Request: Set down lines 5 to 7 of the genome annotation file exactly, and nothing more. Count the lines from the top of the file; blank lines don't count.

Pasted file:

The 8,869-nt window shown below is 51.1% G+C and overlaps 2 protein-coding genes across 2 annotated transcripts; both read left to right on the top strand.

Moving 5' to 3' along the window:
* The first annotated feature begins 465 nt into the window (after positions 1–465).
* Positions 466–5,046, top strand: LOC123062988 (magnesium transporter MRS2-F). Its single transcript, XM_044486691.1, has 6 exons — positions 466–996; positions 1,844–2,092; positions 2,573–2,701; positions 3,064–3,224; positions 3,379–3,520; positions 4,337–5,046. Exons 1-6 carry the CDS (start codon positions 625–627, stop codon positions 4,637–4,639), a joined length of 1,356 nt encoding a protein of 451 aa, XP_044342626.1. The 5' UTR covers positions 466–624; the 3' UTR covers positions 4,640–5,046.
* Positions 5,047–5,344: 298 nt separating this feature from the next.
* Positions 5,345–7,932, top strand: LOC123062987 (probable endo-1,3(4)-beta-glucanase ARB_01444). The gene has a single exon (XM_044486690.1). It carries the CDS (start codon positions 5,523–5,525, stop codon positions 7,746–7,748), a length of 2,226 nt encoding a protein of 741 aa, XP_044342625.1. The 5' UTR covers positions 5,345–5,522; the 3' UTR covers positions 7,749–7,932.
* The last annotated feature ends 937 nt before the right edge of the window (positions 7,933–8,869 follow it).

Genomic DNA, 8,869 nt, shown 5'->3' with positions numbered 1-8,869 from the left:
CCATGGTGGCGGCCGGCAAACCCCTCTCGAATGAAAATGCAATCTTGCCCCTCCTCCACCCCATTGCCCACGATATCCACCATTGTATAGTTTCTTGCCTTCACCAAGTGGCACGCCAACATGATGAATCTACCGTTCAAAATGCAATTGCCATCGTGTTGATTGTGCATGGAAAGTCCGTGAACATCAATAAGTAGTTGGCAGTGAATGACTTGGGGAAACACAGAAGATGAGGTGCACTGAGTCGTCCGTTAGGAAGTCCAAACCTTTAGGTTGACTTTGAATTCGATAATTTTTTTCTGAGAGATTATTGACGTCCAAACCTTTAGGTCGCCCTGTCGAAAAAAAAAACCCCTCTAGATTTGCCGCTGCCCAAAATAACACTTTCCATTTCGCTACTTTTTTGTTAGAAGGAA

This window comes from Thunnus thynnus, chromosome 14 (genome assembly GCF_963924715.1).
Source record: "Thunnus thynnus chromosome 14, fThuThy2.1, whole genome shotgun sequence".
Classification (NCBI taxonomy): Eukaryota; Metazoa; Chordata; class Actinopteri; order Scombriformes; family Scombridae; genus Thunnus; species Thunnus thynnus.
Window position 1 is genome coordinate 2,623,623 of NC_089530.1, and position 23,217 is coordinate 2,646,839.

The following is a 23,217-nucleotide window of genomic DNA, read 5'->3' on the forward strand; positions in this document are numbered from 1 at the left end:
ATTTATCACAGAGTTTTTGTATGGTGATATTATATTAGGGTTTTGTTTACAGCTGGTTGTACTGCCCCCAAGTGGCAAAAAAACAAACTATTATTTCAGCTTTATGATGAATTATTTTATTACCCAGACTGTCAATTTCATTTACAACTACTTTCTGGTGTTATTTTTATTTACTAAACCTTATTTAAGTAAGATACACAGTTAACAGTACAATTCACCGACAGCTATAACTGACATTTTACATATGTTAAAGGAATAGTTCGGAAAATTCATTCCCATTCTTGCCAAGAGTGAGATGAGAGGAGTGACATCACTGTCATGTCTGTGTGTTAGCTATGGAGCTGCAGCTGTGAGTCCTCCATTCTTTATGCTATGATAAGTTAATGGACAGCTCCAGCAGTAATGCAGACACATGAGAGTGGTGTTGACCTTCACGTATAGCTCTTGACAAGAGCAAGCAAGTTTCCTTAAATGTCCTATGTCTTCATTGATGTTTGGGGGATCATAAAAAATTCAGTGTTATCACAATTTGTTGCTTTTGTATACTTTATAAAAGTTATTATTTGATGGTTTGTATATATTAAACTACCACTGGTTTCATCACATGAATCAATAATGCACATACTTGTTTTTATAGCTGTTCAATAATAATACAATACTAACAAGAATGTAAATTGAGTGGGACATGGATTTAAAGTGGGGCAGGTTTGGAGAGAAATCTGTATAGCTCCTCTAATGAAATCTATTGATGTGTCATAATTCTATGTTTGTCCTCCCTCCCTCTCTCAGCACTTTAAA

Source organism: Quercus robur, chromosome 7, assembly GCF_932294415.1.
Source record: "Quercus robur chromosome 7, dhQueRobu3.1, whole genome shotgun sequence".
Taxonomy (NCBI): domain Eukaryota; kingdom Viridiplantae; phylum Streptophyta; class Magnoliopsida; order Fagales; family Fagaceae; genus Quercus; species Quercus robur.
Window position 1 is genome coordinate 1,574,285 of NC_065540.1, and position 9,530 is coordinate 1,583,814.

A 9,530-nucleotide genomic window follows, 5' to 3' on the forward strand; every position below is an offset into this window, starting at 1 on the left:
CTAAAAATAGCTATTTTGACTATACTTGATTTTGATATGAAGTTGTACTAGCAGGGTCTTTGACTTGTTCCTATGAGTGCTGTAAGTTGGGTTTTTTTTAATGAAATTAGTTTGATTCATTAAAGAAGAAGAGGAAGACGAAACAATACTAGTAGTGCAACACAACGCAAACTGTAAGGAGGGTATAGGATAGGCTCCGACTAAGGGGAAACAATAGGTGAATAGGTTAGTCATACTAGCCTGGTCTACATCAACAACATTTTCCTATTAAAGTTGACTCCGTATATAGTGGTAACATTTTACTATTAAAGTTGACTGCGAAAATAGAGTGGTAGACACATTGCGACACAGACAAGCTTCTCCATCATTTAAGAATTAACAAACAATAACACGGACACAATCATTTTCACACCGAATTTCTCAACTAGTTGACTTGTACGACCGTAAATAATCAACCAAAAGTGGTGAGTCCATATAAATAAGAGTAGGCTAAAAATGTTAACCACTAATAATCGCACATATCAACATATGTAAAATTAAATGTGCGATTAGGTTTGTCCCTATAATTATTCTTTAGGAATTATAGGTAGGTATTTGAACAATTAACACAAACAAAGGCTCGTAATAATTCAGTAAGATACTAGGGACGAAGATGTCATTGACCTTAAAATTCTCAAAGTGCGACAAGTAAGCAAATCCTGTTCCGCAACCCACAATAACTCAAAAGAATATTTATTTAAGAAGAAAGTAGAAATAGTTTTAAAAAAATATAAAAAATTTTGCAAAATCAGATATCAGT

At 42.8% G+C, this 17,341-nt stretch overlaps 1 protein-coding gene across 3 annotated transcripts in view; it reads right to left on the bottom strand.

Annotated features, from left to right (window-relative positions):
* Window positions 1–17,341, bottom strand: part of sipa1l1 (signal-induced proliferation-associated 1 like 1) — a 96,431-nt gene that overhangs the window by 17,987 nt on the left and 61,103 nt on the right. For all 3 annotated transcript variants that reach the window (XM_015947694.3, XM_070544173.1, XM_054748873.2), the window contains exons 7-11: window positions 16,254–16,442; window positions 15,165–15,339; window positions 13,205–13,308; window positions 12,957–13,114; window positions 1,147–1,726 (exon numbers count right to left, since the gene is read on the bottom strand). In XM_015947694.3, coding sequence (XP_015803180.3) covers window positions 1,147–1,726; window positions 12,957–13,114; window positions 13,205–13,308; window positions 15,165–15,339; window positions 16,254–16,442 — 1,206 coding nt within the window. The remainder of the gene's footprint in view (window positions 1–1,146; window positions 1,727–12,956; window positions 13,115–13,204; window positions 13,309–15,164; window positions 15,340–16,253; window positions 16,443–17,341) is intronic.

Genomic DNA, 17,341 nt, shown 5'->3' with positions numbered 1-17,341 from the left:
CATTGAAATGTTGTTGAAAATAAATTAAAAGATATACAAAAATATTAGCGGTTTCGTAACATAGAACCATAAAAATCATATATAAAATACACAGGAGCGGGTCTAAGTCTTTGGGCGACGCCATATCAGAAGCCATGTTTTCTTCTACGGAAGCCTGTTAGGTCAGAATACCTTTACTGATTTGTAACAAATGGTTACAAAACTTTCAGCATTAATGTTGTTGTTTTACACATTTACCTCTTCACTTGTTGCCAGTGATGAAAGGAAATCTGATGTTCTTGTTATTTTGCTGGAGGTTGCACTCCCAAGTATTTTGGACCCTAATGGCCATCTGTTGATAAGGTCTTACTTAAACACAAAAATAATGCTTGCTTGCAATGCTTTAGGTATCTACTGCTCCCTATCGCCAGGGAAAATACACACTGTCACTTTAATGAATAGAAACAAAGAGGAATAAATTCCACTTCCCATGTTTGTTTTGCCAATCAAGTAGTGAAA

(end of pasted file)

* Positions 5,047–5,344: 298 nt separating this feature from the next.
* Positions 5,345–7,932, top strand: LOC123062987 (probable endo-1,3(4)-beta-glucanase ARB_01444). The gene has a single exon (XM_044486690.1). It carries the CDS (start codon positions 5,523–5,525, stop codon positions 7,746–7,748), a length of 2,226 nt encoding a protein of 741 aa, XP_044342625.1. The 5' UTR covers positions 5,345–5,522; the 3' UTR covers positions 7,749–7,932.
* The last annotated feature ends 937 nt before the right edge of the window (positions 7,933–8,869 follow it).